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Hopes and Fears: Haste Should Not Make Waste in Free Trade Talks

Korea Times

Hopes and Fears: Haste Should Not Make Waste in Free Trade Talks

3 February 2006

The launch of free trade negotiations between Seoul and Washington Friday marks another watershed in the two allies’ overall relationship. Particularly in economic areas, the two countries will almost become one with 90 percent of trade being made without tariffs in a decade. Doubts are still strong about the need for hurrying into a free trade agreement with the world’s largest economy, but the die is cast. This is no longer a matter of whether or not but of how and what kind.

A government think tank here estimates the Korea-U.S. FTA will expand the nation’s GDP by nearly 2 percent and create 100,000 new jobs. A U.S. trade organ, however, expects America’s export growth to Korea to more than double that of Korea’s U.S.-bound shipments, which will reverse the trade balance to Washington’s favor in four years. For now, both are mere forecasts to justify their governments’ decisions. Which side proves to be more correct will largely depend on the yearlong bargaining.

History shows free trade is basically a game for bigger, stronger players. Some large Korean manufacturers will be winners, but numerous farmers and self-employed providers of goods and services face the danger of demolition. What the government should do is therefore simple: Promote the strong sector and protect the weak one. As there will be a limit to how much this can be done in the give-and-take game of trade bargaining, the government ought to devise a mechanism in which winners compensate losers.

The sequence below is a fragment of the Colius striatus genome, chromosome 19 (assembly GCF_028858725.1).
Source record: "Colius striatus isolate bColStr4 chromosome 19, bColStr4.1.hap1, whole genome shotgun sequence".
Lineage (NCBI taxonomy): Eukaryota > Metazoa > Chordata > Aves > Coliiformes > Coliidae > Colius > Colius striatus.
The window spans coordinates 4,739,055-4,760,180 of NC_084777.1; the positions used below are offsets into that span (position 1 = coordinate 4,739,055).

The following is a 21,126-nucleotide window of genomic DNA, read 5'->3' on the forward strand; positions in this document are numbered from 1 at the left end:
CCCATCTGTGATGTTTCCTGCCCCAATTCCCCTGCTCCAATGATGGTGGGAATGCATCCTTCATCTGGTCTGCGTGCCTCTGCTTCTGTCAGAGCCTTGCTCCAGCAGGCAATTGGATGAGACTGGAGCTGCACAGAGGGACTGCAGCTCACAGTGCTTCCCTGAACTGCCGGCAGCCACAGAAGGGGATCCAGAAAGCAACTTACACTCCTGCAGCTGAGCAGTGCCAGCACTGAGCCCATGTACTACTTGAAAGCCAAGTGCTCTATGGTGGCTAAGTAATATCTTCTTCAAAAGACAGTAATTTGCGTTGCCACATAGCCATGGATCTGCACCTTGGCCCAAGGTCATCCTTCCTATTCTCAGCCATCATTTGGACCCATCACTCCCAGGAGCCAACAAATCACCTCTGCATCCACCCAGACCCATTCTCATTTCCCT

No less important is an industrial restructuring program aimed at enhancing the competitiveness of weaker industries and phasing out the least promising ones by changing their trades and jobs. Even making a master plan for all this takes time, probably far longer than a year. And this is what makes the internal negotiations more difficult than external bargaining. Many economists say the nation’s unprepared entry into the OECD led to a financial crisis. Another such scenario is a nightmare.

True, Korea may enjoy the effects of preemption by signing an FTA with the U.S. ahead of Japan and China. It also can upgrade the alliance with Washington to a higher dimension, reducing security risks and drawing more foreign investment. At stake is how to materialize the rather vague and long-term benefits while minimizing concrete and more immediate damages. As in the case of Mexico, increases in trade and investment does not automatically lead to economic growth when there is a lack of preparation.

Most important is how to win over the people, particularly the victims, who will be affected by the agreement. The government’s handling of the screen quota gives strong doubts on its sincerity about building popular consensus. Even an FTA with Chile took four years. The expiry of the U.S. trade promotion authority may be a reason for Washington to hurry, but it’s not one for Seoul.